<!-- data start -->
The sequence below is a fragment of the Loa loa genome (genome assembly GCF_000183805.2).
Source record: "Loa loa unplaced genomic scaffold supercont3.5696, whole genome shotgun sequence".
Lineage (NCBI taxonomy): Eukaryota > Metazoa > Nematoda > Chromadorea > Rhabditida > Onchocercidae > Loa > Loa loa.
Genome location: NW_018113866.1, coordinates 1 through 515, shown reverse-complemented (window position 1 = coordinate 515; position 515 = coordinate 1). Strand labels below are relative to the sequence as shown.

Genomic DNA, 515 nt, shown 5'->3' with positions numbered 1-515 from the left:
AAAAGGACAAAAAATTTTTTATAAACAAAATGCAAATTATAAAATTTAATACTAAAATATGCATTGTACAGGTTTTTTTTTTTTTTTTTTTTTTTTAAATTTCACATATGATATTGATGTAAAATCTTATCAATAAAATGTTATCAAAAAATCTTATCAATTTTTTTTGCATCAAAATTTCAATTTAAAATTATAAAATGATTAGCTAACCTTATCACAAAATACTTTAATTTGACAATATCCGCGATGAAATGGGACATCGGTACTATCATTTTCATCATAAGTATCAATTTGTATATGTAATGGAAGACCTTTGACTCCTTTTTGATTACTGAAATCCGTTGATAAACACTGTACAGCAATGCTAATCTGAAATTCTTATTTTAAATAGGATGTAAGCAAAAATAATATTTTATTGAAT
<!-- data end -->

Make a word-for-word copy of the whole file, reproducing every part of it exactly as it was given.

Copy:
The sequence below is a fragment of the Loa loa genome (genome assembly GCF_000183805.2).
Source record: "Loa loa unplaced genomic scaffold supercont3.5696, whole genome shotgun sequence".
Lineage (NCBI taxonomy): Eukaryota > Metazoa > Nematoda > Chromadorea > Rhabditida > Onchocercidae > Loa > Loa loa.
Genome location: NW_018113866.1, coordinates 1 through 515, shown reverse-complemented (window position 1 = coordinate 515; position 515 = coordinate 1). Strand labels below are relative to the sequence as shown.

Genomic DNA, 515 nt, shown 5'->3' with positions numbered 1-515 from the left:
AAAAGGACAAAAAATTTTTTATAAACAAAATGCAAATTATAAAATTTAATACTAAAATATGCATTGTACAGGTTTTTTTTTTTTTTTTTTTTTTTTAAATTTCACATATGATATTGATGTAAAATCTTATCAATAAAATGTTATCAAAAAATCTTATCAATTTTTTTTGCATCAAAATTTCAATTTAAAATTATAAAATGATTAGCTAACCTTATCACAAAATACTTTAATTTGACAATATCCGCGATGAAATGGGACATCGGTACTATCATTTTCATCATAAGTATCAATTTGTATATGTAATGGAAGACCTTTGACTCCTTTTTGATTACTGAAATCCGTTGATAAACACTGTACAGCAATGCTAATCTGAAATTCTTATTTTAAATAGGATGTAAGCAAAAATAATATTTTATTGAAT